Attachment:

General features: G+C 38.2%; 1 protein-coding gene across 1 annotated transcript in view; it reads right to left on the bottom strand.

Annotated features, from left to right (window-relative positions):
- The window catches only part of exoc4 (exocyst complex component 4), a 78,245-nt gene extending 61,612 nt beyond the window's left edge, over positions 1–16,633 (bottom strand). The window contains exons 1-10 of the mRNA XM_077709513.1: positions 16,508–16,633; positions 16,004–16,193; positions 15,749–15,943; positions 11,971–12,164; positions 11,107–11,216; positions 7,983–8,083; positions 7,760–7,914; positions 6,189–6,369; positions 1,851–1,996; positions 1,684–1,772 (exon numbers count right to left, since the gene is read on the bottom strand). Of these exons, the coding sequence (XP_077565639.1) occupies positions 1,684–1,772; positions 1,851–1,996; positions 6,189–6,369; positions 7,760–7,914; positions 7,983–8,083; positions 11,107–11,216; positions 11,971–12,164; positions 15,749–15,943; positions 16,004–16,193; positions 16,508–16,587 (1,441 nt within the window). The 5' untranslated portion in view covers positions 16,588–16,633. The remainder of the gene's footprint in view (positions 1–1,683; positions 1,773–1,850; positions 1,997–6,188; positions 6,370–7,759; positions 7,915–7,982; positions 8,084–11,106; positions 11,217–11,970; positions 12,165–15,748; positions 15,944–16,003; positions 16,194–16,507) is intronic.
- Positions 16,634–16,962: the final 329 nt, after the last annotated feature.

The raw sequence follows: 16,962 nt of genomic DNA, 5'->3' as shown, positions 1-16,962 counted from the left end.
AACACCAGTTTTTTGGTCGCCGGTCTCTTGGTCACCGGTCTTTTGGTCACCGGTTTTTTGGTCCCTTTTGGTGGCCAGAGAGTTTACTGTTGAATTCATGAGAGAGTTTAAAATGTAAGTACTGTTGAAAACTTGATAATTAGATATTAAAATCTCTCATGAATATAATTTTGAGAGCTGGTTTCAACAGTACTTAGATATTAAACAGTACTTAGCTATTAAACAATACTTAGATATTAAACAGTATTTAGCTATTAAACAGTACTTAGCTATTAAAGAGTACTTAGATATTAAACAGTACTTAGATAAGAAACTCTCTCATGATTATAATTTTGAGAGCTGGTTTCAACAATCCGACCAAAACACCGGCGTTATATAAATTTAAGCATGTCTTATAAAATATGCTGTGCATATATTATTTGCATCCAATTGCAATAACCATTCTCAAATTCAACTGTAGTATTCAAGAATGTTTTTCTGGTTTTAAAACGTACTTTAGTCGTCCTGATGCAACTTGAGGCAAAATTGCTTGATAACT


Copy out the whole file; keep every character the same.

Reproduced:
General features: G+C 38.2%; 1 protein-coding gene across 1 annotated transcript in view; it reads right to left on the bottom strand.

Annotated features, from left to right (window-relative positions):
- The window catches only part of exoc4 (exocyst complex component 4), a 78,245-nt gene extending 61,612 nt beyond the window's left edge, over positions 1–16,633 (bottom strand). The window contains exons 1-10 of the mRNA XM_077709513.1: positions 16,508–16,633; positions 16,004–16,193; positions 15,749–15,943; positions 11,971–12,164; positions 11,107–11,216; positions 7,983–8,083; positions 7,760–7,914; positions 6,189–6,369; positions 1,851–1,996; positions 1,684–1,772 (exon numbers count right to left, since the gene is read on the bottom strand). Of these exons, the coding sequence (XP_077565639.1) occupies positions 1,684–1,772; positions 1,851–1,996; positions 6,189–6,369; positions 7,760–7,914; positions 7,983–8,083; positions 11,107–11,216; positions 11,971–12,164; positions 15,749–15,943; positions 16,004–16,193; positions 16,508–16,587 (1,441 nt within the window). The 5' untranslated portion in view covers positions 16,588–16,633. The remainder of the gene's footprint in view (positions 1–1,683; positions 1,773–1,850; positions 1,997–6,188; positions 6,370–7,759; positions 7,915–7,982; positions 8,084–11,106; positions 11,217–11,970; positions 12,165–15,748; positions 15,944–16,003; positions 16,194–16,507) is intronic.
- Positions 16,634–16,962: the final 329 nt, after the last annotated feature.

The raw sequence follows: 16,962 nt of genomic DNA, 5'->3' as shown, positions 1-16,962 counted from the left end.
AACACCAGTTTTTTGGTCGCCGGTCTCTTGGTCACCGGTCTTTTGGTCACCGGTTTTTTGGTCCCTTTTGGTGGCCAGAGAGTTTACTGTTGAATTCATGAGAGAGTTTAAAATGTAAGTACTGTTGAAAACTTGATAATTAGATATTAAAATCTCTCATGAATATAATTTTGAGAGCTGGTTTCAACAGTACTTAGATATTAAACAGTACTTAGCTATTAAACAATACTTAGATATTAAACAGTATTTAGCTATTAAACAGTACTTAGCTATTAAAGAGTACTTAGATATTAAACAGTACTTAGATAAGAAACTCTCTCATGATTATAATTTTGAGAGCTGGTTTCAACAATCCGACCAAAACACCGGCGTTATATAAATTTAAGCATGTCTTATAAAATATGCTGTGCATATATTATTTGCATCCAATTGCAATAACCATTCTCAAATTCAACTGTAGTATTCAAGAATGTTTTTCTGGTTTTAAAACGTACTTTAGTCGTCCTGATGCAACTTGAGGCAAAATTGCTTGATAACT